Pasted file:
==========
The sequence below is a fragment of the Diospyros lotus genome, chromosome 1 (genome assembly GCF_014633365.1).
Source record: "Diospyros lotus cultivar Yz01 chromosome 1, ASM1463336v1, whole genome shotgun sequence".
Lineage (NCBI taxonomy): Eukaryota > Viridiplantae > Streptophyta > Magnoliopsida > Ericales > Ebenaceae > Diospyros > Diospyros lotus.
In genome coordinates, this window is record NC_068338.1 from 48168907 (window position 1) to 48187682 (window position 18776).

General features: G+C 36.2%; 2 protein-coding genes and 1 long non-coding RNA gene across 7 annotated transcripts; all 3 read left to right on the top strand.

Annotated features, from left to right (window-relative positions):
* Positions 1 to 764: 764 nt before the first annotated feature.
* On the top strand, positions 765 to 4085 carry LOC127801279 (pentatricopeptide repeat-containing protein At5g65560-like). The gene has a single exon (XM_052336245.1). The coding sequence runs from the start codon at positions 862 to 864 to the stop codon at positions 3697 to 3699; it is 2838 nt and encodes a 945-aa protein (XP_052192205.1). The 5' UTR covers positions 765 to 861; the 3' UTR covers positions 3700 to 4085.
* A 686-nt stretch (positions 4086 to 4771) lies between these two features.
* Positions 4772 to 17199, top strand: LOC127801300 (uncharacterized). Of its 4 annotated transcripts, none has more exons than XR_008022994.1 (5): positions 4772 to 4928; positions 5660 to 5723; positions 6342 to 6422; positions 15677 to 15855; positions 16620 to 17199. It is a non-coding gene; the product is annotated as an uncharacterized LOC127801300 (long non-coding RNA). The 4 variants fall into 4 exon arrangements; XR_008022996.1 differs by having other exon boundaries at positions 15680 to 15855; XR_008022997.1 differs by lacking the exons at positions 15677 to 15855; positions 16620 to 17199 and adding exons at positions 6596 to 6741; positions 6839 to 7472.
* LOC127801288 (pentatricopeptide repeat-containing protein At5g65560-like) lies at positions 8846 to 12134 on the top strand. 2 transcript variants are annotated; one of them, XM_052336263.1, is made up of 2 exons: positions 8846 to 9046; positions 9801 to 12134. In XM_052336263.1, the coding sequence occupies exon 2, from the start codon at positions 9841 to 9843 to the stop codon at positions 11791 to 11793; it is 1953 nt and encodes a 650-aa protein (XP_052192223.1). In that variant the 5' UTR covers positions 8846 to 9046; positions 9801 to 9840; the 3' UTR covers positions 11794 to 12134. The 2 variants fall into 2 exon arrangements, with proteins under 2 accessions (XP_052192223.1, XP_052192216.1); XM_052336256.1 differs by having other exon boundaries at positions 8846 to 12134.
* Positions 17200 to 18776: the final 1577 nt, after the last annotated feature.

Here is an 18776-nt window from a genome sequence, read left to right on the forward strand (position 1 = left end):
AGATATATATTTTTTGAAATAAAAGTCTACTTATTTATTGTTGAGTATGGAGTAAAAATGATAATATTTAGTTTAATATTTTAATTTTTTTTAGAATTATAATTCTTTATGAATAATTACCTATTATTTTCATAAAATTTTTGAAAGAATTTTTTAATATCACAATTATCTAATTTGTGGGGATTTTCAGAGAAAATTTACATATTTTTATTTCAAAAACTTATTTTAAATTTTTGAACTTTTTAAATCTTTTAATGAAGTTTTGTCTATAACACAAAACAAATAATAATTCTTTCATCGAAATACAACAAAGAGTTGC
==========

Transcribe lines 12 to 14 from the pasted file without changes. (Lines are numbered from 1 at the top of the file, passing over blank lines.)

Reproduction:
* Positions 17200 to 18776: the final 1577 nt, after the last annotated feature.

Here is an 18776-nt window from a genome sequence, read left to right on the forward strand (position 1 = left end):
AGATATATATTTTTTGAAATAAAAGTCTACTTATTTATTGTTGAGTATGGAGTAAAAATGATAATATTTAGTTTAATATTTTAATTTTTTTTAGAATTATAATTCTTTATGAATAATTACCTATTATTTTCATAAAATTTTTGAAAGAATTTTTTAATATCACAATTATCTAATTTGTGGGGATTTTCAGAGAAAATTTACATATTTTTATTTCAAAAACTTATTTTAAATTTTTGAACTTTTTAAATCTTTTAATGAAGTTTTGTCTATAACACAAAACAAATAATAATTCTTTCATCGAAATACAACAAAGAGTTGC